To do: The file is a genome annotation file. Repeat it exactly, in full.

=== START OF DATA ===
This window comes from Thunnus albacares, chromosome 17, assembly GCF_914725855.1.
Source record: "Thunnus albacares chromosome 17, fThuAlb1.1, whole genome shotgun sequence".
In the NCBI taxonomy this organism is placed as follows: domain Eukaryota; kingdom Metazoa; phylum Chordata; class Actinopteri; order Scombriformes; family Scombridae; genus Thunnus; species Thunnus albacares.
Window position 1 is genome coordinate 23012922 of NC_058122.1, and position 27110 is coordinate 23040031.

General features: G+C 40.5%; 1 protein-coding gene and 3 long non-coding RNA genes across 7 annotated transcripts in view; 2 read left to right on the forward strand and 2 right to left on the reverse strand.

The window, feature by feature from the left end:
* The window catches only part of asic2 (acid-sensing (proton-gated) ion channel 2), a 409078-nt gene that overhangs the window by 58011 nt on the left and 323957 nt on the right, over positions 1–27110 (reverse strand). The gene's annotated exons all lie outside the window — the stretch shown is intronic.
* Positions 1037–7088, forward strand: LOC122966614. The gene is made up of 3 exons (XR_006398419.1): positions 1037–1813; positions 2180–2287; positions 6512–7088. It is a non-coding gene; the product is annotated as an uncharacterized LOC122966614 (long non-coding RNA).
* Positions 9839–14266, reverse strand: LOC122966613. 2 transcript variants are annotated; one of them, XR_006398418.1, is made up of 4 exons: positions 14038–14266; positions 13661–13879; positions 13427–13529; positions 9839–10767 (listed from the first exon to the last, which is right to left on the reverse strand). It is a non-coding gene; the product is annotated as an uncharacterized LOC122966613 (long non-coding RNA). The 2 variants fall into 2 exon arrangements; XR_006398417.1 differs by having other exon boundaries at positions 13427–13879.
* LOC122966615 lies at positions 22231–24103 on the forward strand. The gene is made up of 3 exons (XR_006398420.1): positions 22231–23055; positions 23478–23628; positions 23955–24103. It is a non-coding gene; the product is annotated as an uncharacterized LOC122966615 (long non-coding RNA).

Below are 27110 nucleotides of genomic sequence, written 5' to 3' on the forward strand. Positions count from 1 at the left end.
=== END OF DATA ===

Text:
This window comes from Thunnus albacares, chromosome 17, assembly GCF_914725855.1.
Source record: "Thunnus albacares chromosome 17, fThuAlb1.1, whole genome shotgun sequence".
In the NCBI taxonomy this organism is placed as follows: domain Eukaryota; kingdom Metazoa; phylum Chordata; class Actinopteri; order Scombriformes; family Scombridae; genus Thunnus; species Thunnus albacares.
Window position 1 is genome coordinate 23012922 of NC_058122.1, and position 27110 is coordinate 23040031.

General features: G+C 40.5%; 1 protein-coding gene and 3 long non-coding RNA genes across 7 annotated transcripts in view; 2 read left to right on the forward strand and 2 right to left on the reverse strand.

The window, feature by feature from the left end:
* The window catches only part of asic2 (acid-sensing (proton-gated) ion channel 2), a 409078-nt gene that overhangs the window by 58011 nt on the left and 323957 nt on the right, over positions 1–27110 (reverse strand). The gene's annotated exons all lie outside the window — the stretch shown is intronic.
* Positions 1037–7088, forward strand: LOC122966614. The gene is made up of 3 exons (XR_006398419.1): positions 1037–1813; positions 2180–2287; positions 6512–7088. It is a non-coding gene; the product is annotated as an uncharacterized LOC122966614 (long non-coding RNA).
* Positions 9839–14266, reverse strand: LOC122966613. 2 transcript variants are annotated; one of them, XR_006398418.1, is made up of 4 exons: positions 14038–14266; positions 13661–13879; positions 13427–13529; positions 9839–10767 (listed from the first exon to the last, which is right to left on the reverse strand). It is a non-coding gene; the product is annotated as an uncharacterized LOC122966613 (long non-coding RNA). The 2 variants fall into 2 exon arrangements; XR_006398417.1 differs by having other exon boundaries at positions 13427–13879.
* LOC122966615 lies at positions 22231–24103 on the forward strand. The gene is made up of 3 exons (XR_006398420.1): positions 22231–23055; positions 23478–23628; positions 23955–24103. It is a non-coding gene; the product is annotated as an uncharacterized LOC122966615 (long non-coding RNA).

Below are 27110 nucleotides of genomic sequence, written 5' to 3' on the forward strand. Positions count from 1 at the left end.